De kaart was bezaaid met punten die belangrijke locaties aangaven.The map was dotted with dots indicating important locations.
    Ze tekende een hartje met een kleine punt erin.She drew a heart with a little dot inside it.
  3. full stop, period
    Zet een punt aan het einde van de zin.Put a full stop at the end of the sentence.
    Ik heb geleerd altijd een punt te gebruiken na een volledige gedachte.I've learned to always use a period after a complete thought.
    Ze schrijft vaak lange zinnen zonder een punt.She often writes long sentences without a full stop.
  4. A pointy slice of a cake, pie or pizza.
    Synonym: taartpunt
Derived terms edit

Irish edit

Etymology 1 edit

From Middle Irish punt, from Middle English pund (pound), from Old English pund (a pound, weight), from Proto-Germanic *pundą (pound, weight), from pondus (weight), from Proto-Indo-European *(s)pend- (to pull, stretch).

Alternative forms edit

Pronunciation edit

Noun edit

punt m (genitive singular puint, nominative plural puint or punta)

  1. pound (unit of weight, unit of currency)
Declension edit

Derived terms edit

Etymology 2 edit

From English pound.

Noun edit

punt m (genitive singular puint, nominative plural puint)

  1. pound (of enclosure)
Declension edit

Etymology 3 edit

(This etymology is missing or incomplete. Please add to it, or discuss it at the Etymology scriptorium.)

Noun edit

punt m (genitive singular puint, nominative plural puint)

  1. butt(-end)
  2. tip (of finger)
Declension edit
Derived terms edit

Etymology 4 edit

Pronunciation edit

Noun edit

punt

  1. Alternative form of puinn

Mutation edit

Irish mutation
Radical Lenition Eclipsis
punt phunt bpunt
Note: Some of these forms may be hypothetical. Not every possible mutated form of every word actually occurs.

Further reading edit

Maltese edit

Etymology edit

Borrowed from Sicilian puntu and/or Italian punto, from Latin punctum.

Pronunciation edit

Noun edit

punt m (plural punti)

  1. dot, point
    Synonym: tikka
  2. point (in time or space, an item on a list etc.)
  3. point (unit of scoring in a competition)

Related terms edit

Manx edit

Etymology edit

From Middle Irish punt, from Middle English pund (pound).

Noun edit

punt m (genitive singular punt, plural puint)

  1. (numismatics, unit of measure) pound

Derived terms edit

Mutation edit

Manx mutation
Radical Lenition Eclipsis
punt phunt bunt
Note: Some of these forms may be hypothetical. Not every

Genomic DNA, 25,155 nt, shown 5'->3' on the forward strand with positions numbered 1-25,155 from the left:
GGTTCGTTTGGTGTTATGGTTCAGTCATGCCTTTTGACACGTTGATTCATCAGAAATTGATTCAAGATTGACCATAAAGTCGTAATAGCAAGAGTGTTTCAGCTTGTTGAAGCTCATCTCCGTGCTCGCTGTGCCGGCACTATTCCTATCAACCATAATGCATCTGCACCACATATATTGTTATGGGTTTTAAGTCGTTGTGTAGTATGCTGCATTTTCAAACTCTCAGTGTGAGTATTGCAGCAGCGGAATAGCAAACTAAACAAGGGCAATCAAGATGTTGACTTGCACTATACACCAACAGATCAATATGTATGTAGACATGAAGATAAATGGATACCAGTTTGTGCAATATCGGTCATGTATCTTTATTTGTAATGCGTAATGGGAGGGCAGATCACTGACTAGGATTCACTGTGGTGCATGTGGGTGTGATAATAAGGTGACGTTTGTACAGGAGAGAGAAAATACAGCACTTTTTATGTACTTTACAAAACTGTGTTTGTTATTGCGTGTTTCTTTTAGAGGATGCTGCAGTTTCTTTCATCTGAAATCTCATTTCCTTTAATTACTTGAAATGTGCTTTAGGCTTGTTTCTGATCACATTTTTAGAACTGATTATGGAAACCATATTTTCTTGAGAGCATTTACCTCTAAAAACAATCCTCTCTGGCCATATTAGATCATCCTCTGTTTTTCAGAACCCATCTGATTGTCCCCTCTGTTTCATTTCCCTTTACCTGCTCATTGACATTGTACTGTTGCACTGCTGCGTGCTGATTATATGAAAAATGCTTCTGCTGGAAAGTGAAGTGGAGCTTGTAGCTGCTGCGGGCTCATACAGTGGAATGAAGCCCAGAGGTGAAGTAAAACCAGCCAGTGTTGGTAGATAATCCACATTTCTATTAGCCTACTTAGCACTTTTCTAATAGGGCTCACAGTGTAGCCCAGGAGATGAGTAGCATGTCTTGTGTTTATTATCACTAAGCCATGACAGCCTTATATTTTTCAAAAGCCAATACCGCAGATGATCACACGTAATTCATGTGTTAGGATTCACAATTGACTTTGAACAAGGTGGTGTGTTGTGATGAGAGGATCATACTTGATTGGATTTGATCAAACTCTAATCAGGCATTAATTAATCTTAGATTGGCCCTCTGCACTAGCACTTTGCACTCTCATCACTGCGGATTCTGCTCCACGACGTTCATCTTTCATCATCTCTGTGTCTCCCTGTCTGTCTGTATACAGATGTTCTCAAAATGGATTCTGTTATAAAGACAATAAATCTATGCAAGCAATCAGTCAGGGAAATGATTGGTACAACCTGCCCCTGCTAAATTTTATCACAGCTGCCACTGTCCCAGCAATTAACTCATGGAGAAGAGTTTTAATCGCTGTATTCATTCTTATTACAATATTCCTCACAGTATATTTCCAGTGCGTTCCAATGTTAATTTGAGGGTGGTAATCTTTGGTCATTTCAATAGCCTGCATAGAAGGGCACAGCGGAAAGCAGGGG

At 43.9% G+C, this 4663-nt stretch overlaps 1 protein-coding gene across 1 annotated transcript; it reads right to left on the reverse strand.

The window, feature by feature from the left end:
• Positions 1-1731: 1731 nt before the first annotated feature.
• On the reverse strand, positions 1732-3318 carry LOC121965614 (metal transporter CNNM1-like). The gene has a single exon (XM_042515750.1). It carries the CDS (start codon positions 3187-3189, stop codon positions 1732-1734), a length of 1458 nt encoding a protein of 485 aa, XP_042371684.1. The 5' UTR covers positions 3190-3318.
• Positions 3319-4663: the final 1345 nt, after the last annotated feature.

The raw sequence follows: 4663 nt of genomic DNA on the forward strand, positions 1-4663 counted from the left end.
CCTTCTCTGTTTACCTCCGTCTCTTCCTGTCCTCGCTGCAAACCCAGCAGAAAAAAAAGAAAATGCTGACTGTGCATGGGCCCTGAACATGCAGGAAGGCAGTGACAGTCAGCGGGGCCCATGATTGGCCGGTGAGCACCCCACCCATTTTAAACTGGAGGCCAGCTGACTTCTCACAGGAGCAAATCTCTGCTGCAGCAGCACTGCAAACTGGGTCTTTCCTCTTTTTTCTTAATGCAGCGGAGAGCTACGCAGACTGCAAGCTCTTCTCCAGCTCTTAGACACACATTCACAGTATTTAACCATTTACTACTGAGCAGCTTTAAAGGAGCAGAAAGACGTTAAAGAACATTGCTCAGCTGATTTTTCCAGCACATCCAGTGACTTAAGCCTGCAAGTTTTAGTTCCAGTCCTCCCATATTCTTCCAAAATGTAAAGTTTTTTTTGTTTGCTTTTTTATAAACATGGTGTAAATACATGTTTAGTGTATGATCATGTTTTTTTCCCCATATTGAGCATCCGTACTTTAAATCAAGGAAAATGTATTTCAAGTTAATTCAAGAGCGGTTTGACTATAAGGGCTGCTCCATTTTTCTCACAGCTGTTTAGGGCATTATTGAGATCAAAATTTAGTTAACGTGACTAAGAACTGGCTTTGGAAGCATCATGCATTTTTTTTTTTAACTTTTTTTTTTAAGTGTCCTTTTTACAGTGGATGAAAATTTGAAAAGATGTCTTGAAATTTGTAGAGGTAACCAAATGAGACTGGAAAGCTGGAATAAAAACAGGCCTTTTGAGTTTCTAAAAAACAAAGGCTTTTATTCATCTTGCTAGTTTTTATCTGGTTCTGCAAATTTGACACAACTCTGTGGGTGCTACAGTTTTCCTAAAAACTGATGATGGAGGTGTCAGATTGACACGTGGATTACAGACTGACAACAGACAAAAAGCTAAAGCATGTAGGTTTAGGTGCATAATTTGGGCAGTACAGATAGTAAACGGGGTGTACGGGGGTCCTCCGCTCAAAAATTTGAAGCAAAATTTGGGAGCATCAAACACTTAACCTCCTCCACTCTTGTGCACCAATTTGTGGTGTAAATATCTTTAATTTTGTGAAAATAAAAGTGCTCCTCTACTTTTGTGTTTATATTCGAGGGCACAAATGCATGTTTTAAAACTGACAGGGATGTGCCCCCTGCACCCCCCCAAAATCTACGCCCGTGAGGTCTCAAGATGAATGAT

possible mutated form of every word actually occurs.

References edit

Norwegian Nynorsk edit

Pronunciation edit

Noun edit

punt m (definite singular punten, indefinite plural puntar, definite plural puntane)

  1. (glassblowing) punty

Synonyms edit

Old French edit

Noun edit

punt oblique singularm (oblique plural punz or puntz, nominative singular punz or puntz, nominative plural punt)

  1. Alternative form of pont

Romanian edit

Noun edit

punt m (plural punți)

  1. Alternative form of pfund

Declension edit

Romansch edit

Alternative forms edit

Etymology edit

From Latin pōns, pōntem (compare Catalan pont, French pont, Italian ponte, Occitan pònt, Portuguese ponte, Spanish puente), from Proto-Indo-European *pont- (path, road).

Pronunciation edit

Noun edit

punt m (plural punts)

  1. (Rumantsch Grischun, Sursilvan, Surmiran, Puter, Vallader) bridge

Slovene edit

Etymology edit

(This etymology is missing or incomplete. Please add to it, or discuss it at the Etymology scriptorium.)

Pronunciation edit

Noun edit

pȕnt m inan

  1. revolt

Inflection edit

 
The diacritics used in this section of the entry are non-tonal. If you are a native tonal speaker, please help by adding the tonal marks.
Masculine inan., hard o-stem
nom. sing. pùnt
gen. sing. púnta
singular dual plural
nominative
(imenovȃlnik)
pùnt púnta púnti
genitive
(rodȋlnik)
púnta púntov púntov
dative
(dajȃlnik)
púntu púntoma púntom
accusative
(tožȋlnik)
pùnt púnta púnte
locative
(mẹ̑stnik)
púntu púntih púntih
instrumental
(orọ̑dnik)
púntom púntoma púnti

Welsh edit

Etymology edit

Borrowed from Old English pund.

Pronunciation edit

Noun edit

punt f (plural punnoedd or punnau)

  1. (numismatics) pound (sterling)
    • 1874 May 20, “Llundain a'ch "Ewyrth"”, in Baner ac Amserau Cymru, page 13:
      Costiodd yr holl adeiladau hyn tua deg a thrigain mil o bunnau.
      All these buildings cost about seventy thousand pounds.
  2. (obsolete) pound (weight)
    Synonym: pwys

Mutation edit

Welsh mutation
radical soft nasal aspirate
punt bunt mhunt phunt
Note: Some of these forms may be hypothetical. Not every possible mutated form of every word actually occurs.

References edit

  • R. J. Thomas, G. A. Bevan, P. J. Donovan, A. Hawke et al., editors (1950–present), “punt”, in Geiriadur Prifysgol Cymru Online (in Welsh), University of Wales Centre for Advanced Welsh & Celtic Studies